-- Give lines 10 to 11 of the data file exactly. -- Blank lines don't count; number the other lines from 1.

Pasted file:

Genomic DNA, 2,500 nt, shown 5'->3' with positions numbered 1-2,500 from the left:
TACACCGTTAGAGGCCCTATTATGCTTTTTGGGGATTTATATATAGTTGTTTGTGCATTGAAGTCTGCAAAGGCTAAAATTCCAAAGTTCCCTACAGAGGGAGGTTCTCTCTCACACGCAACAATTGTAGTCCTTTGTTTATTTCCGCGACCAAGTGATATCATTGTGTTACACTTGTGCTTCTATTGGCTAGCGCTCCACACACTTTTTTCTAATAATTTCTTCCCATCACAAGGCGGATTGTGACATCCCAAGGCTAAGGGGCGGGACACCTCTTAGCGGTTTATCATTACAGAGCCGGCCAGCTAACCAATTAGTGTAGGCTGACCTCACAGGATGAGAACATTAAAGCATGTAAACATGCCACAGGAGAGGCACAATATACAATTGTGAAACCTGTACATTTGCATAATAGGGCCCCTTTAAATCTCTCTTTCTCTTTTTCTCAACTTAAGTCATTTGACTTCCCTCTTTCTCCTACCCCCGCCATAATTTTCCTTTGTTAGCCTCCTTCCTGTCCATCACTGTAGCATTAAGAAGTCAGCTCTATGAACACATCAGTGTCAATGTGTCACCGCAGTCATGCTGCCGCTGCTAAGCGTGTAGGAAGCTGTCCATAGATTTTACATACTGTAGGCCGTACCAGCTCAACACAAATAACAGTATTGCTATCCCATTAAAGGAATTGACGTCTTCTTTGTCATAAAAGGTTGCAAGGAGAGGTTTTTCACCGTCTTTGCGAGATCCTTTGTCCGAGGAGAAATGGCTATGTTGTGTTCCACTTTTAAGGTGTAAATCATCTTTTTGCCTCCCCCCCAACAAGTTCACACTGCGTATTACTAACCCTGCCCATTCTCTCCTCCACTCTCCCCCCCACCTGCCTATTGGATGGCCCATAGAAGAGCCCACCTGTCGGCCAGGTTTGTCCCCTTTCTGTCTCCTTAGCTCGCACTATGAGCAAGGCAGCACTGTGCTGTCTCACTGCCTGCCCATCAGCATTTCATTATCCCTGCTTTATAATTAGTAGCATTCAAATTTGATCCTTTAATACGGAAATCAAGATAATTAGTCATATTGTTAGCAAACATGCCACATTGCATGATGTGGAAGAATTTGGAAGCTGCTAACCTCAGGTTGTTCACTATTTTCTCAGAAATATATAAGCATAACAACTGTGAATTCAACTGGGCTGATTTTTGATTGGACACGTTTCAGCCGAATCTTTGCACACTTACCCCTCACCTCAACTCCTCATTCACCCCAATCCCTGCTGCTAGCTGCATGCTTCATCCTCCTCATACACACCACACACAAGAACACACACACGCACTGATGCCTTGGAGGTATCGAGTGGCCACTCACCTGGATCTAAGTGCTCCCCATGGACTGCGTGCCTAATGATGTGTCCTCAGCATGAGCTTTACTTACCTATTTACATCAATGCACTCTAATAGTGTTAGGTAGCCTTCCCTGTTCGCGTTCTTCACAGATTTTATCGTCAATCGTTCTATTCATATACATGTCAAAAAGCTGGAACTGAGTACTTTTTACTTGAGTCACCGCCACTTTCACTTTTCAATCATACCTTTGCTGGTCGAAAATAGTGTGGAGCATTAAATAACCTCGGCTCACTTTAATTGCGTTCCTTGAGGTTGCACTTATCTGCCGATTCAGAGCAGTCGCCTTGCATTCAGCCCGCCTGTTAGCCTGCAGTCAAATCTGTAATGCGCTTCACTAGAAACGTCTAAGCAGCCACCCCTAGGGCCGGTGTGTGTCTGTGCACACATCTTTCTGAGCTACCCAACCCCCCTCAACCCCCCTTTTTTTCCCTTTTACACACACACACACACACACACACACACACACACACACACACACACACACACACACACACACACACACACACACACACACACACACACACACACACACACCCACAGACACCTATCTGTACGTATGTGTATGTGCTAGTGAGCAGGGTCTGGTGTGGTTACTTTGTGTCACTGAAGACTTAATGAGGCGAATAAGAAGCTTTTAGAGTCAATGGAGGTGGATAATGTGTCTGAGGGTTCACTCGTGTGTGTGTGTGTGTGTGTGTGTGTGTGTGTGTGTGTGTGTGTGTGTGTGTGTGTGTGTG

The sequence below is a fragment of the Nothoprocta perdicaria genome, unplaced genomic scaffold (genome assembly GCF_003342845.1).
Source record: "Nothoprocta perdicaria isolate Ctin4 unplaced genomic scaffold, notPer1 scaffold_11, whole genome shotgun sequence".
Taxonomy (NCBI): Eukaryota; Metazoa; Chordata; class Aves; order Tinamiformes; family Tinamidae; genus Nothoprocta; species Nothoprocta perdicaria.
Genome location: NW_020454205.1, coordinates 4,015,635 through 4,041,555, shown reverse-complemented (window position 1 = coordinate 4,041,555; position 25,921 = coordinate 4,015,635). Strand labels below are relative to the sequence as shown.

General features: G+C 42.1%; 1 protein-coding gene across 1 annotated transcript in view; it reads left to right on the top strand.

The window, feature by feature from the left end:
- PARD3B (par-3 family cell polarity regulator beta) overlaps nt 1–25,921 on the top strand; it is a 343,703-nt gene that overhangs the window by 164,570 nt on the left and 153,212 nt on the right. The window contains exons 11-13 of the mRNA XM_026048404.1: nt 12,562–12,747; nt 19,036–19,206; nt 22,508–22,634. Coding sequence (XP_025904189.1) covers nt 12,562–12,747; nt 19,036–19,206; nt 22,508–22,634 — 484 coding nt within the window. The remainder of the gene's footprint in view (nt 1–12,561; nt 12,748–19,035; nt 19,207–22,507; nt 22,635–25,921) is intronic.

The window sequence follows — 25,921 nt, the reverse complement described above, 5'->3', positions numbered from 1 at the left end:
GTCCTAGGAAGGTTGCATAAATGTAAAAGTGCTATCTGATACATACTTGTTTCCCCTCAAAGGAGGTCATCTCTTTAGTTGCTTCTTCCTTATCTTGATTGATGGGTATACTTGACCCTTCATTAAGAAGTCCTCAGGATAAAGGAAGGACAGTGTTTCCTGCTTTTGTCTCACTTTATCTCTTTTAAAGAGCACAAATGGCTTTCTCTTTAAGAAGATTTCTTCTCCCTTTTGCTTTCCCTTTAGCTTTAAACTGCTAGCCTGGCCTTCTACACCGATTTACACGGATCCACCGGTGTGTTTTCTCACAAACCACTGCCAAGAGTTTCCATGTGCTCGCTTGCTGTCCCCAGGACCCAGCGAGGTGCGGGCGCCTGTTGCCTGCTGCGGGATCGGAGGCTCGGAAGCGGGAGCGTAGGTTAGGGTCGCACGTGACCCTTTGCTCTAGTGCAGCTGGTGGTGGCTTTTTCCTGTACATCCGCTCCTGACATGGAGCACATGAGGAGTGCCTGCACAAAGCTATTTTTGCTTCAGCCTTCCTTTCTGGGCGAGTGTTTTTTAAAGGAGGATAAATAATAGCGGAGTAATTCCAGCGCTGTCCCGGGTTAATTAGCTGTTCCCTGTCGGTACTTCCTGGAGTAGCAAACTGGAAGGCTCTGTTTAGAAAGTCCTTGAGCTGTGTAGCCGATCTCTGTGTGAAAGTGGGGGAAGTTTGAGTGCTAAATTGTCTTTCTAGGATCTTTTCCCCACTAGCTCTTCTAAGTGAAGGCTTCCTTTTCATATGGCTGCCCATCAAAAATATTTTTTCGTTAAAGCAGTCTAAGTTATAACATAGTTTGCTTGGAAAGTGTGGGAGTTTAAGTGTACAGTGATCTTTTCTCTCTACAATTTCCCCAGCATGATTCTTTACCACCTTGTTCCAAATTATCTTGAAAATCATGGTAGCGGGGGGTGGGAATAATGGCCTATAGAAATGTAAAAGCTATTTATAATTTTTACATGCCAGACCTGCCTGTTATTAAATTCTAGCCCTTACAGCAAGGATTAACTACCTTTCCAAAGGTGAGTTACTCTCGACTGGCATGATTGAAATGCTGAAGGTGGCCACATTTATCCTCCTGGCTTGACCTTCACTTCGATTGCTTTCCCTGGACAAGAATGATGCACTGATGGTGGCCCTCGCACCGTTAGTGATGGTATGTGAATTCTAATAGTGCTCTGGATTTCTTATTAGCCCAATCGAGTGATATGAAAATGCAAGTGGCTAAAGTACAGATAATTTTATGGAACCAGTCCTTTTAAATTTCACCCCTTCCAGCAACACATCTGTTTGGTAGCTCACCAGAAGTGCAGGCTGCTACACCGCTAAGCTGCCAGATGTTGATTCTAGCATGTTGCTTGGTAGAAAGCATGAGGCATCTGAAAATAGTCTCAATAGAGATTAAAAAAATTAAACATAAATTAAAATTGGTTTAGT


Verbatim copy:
The window sequence follows — 25,921 nt, the reverse complement described above, 5'->3', positions numbered from 1 at the left end:
GTCCTAGGAAGGTTGCATAAATGTAAAAGTGCTATCTGATACATACTTGTTTCCCCTCAAAGGAGGTCATCTCTTTAGTTGCTTCTTCCTTATCTTGATTGATGGGTATACTTGACCCTTCATTAAGAAGTCCTCAGGATAAAGGAAGGACAGTGTTTCCTGCTTTTGTCTCACTTTATCTCTTTTAAAGAGCACAAATGGCTTTCTCTTTAAGAAGATTTCTTCTCCCTTTTGCTTTCCCTTTAGCTTTAAACTGCTAGCCTGGCCTTCTACACCGATTTACACGGATCCACCGGTGTGTTTTCTCACAAACCACTGCCAAGAGTTTCCATGTGCTCGCTTGCTGTCCCCAGGACCCAGCGAGGTGCGGGCGCCTGTTGCCTGCTGCGGGATCGGAGGCTCGGAAGCGGGAGCGTAGGTTAGGGTCGCACGTGACCCTTTGCTCTAGTGCAGCTGGTGGTGGCTTTTTCCTGTACATCCGCTCCTGACATGGAGCACATGAGGAGTGCCTGCACAAAGCTATTTTTGCTTCAGCCTTCCTTTCTGGGCGAGTGTTTTTTAAAGGAGGATAAATAATAGCGGAGTAATTCCAGCGCTGTCCCGGGTTAATTAGCTGTTCCCTGTCGGTACTTCCTGGAGTAGCAAACTGGAAGGCTCTGTTTAGAAAGTCCTTGAGCTGTGTAGCCGATCTCTGTGTGAAAGTGGGGGAAGTTTGAGTGCTAAATTGTCTTTCTAGGATCTTTTCCCCACTAGCTCTTCTAAGTGAAGGCTTCCTTTTCATATGGCTGCCCATCAAAAATATTTTTTCGTTAAAGCAGTCTAAGTTATAACATAGTTTGCTTGGAAAGTGTGGGAGTTTAAGTGTACAGTGATCTTTTCTCTCTACAATTTCCCCAGCATGATTCTTTACCACCTTGTTCCAAATTATCTTGAAAATCATGGTAGCGGGGGGTGGGAATAATGGCCTATAGAAATGTAAAAGCTATTTATAATTTTTACATGCCAGACCTGCCTGTTATTAAATTCTAGCCCTTACAGCAAGGATTAACTACCTTTCCAAAGGTGAGTTACTCTCGACTGGCATGATTGAAATGCTGAAGGTGGCCACATTTATCCTCCTGGCTTGACCTTCACTTCGATTGCTTTCCCTGGACAAGAATGATGCACTGATGGTGGCCCTCGCACCGTTAGTGATGGTATGTGAATTCTAATAGTGCTCTGGATTTCTTATTAGCCCAATCGAGTGATATGAAAATGCAAGTGGCTAAAGTACAGATAATTTTATGGAACCAGTCCTTTTAAATTTCACCCCTTCCAGCAACACATCTGTTTGGTAGCTCACCAGAAGTGCAGGCTGCTACACCGCTAAGCTGCCAGATGTTGATTCTAGCATGTTGCTTGGTAGAAAGCATGAGGCATCTGAAAATAGTCTCAATAGAGATTAAAAAAATTAAACATAAATTAAAATTGGTTTAGT